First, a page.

Most studies investigating links between social capital and health have relied on work by Robert Putnam who conceptualized social capital as features of social organization, such as interpersonal trust, reciprocity norms, and engagements with community and neighborhood, which achieve benefits such as improved safety and social participation. This research, however, generated and tested two hypotheses based on the work of Pierre Bourdieu and tested them using multilevel community data from the Los Angeles Family and Neighborhood Survey 2003. Bourdieu conceptualized social capital as actual network-based resources, linked to places where people live, that people use for action. As such, Bourdieu's definition may be more applicable to public health because the connections between social capital, community conditions and socioeconomic factors are more explicit. Also based on Bourdieu's theories is the concept of social capital forms, which are divided into four groups for the purpose of this model: social support, social leverage, informal social control, and neighborhood organization participation.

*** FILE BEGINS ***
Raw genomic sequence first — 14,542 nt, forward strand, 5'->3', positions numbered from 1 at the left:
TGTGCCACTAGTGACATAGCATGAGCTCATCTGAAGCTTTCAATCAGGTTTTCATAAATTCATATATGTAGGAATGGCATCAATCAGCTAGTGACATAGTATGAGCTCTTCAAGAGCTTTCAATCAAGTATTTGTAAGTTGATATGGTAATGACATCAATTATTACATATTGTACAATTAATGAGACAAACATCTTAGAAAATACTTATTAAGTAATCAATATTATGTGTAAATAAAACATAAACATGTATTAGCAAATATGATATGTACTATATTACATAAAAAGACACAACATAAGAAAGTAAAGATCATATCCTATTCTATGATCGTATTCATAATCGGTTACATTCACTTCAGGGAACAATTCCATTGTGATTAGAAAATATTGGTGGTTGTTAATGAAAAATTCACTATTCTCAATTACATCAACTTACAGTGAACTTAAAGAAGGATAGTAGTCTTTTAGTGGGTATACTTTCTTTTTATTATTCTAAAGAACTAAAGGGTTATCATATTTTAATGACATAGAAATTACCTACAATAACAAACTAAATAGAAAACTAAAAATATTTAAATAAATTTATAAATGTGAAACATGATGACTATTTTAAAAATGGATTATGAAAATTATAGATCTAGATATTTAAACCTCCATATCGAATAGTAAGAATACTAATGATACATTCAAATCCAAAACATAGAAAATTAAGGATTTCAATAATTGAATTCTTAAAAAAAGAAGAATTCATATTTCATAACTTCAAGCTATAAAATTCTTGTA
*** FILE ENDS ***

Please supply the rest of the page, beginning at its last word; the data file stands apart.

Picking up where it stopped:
The two hypotheses tested were: for each social capital form, higher levels will be associated with lower likelihood of daily smoking and binge drinking and higher perceived health; and higher levels of each social capital form combined with higher levels of individual neighborhood attachment will be associated with lower likelihood of daily smoking and binge drinking and higher perceived health. Analysis showed that neither hypothesis was supported. Nevertheless, interesting information arose from the data analysis. For example, higher levels of neighborhood social leverage and informal social control were associated, with lower odds of daily smoking and binge drinking, respectively. Also, higher levels of neighborhood social support were associated with higher likelihood of smoking and binge drinking. These findings are consistent with Bourdieu's theory that social capital can produce both negative and positive health consequences. One possible explanation is that some unhealthy behaviors, like drinking and smoking, can be facilitated by certain forms of social engagement.
Because this study is cross-sectional, causal inferences cannot necessarily be drawn. It is possible that reverse causality may be responsible for some of the associations noted here. For example, individual health conditions may select people into neighborhoods containing these conditions, or conditions such as HIV/AIDS or heavy drinking may result in exclusion from others' social networks due to avoidance. More research to improve our knowledge of neighborhoods as health promoting and/or health damaging is needed.